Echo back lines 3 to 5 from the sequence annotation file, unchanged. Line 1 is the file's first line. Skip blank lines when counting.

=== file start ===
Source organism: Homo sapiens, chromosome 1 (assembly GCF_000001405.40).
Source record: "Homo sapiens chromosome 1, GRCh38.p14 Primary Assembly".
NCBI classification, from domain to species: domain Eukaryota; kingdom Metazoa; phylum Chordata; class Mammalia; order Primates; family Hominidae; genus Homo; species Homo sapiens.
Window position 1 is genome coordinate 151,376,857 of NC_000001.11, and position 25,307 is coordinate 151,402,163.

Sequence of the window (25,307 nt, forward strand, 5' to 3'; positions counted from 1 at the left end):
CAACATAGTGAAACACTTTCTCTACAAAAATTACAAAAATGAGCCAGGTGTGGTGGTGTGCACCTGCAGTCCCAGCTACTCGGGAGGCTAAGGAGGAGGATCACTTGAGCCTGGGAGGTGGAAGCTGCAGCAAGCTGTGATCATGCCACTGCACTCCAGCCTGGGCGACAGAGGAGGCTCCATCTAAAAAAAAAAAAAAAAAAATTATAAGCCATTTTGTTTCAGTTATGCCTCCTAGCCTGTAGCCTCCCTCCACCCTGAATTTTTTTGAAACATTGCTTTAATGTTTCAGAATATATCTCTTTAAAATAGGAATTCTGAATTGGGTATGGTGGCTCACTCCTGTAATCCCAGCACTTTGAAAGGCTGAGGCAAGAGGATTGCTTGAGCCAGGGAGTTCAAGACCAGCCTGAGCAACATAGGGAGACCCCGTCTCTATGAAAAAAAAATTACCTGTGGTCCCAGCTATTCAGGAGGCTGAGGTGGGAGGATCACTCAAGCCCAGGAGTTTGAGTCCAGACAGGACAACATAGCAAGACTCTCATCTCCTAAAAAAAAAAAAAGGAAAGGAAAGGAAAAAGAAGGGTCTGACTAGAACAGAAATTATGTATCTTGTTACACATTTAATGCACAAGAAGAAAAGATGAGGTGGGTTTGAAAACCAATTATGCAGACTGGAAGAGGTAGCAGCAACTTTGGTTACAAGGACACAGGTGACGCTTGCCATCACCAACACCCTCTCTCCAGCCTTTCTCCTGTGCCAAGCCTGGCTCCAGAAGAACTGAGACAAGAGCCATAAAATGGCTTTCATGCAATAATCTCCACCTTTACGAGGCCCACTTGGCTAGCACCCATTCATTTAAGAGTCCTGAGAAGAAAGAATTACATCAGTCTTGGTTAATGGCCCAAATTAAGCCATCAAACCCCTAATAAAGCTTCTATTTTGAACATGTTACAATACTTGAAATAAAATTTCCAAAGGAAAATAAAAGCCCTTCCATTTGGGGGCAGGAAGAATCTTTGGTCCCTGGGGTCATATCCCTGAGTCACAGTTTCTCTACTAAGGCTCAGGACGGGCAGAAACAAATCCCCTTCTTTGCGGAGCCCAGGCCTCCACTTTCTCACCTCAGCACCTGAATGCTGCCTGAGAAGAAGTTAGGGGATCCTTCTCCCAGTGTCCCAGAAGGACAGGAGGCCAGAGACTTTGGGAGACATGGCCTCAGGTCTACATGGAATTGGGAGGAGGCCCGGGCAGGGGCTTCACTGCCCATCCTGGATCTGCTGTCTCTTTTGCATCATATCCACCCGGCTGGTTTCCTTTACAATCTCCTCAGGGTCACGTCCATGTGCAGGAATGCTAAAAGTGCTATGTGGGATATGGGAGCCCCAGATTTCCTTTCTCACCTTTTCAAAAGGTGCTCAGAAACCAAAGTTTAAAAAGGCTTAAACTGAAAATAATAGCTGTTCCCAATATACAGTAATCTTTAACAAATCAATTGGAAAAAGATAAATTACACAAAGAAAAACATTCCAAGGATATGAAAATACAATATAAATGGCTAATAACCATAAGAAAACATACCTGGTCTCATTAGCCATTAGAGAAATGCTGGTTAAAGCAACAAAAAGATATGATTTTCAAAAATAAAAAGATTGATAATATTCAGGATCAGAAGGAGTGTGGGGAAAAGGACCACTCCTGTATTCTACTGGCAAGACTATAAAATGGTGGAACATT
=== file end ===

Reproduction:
NCBI classification, from domain to species: domain Eukaryota; kingdom Metazoa; phylum Chordata; class Mammalia; order Primates; family Hominidae; genus Homo; species Homo sapiens.
Window position 1 is genome coordinate 151,376,857 of NC_000001.11, and position 25,307 is coordinate 151,402,163.

Sequence of the window (25,307 nt, forward strand, 5' to 3'; positions counted from 1 at the left end):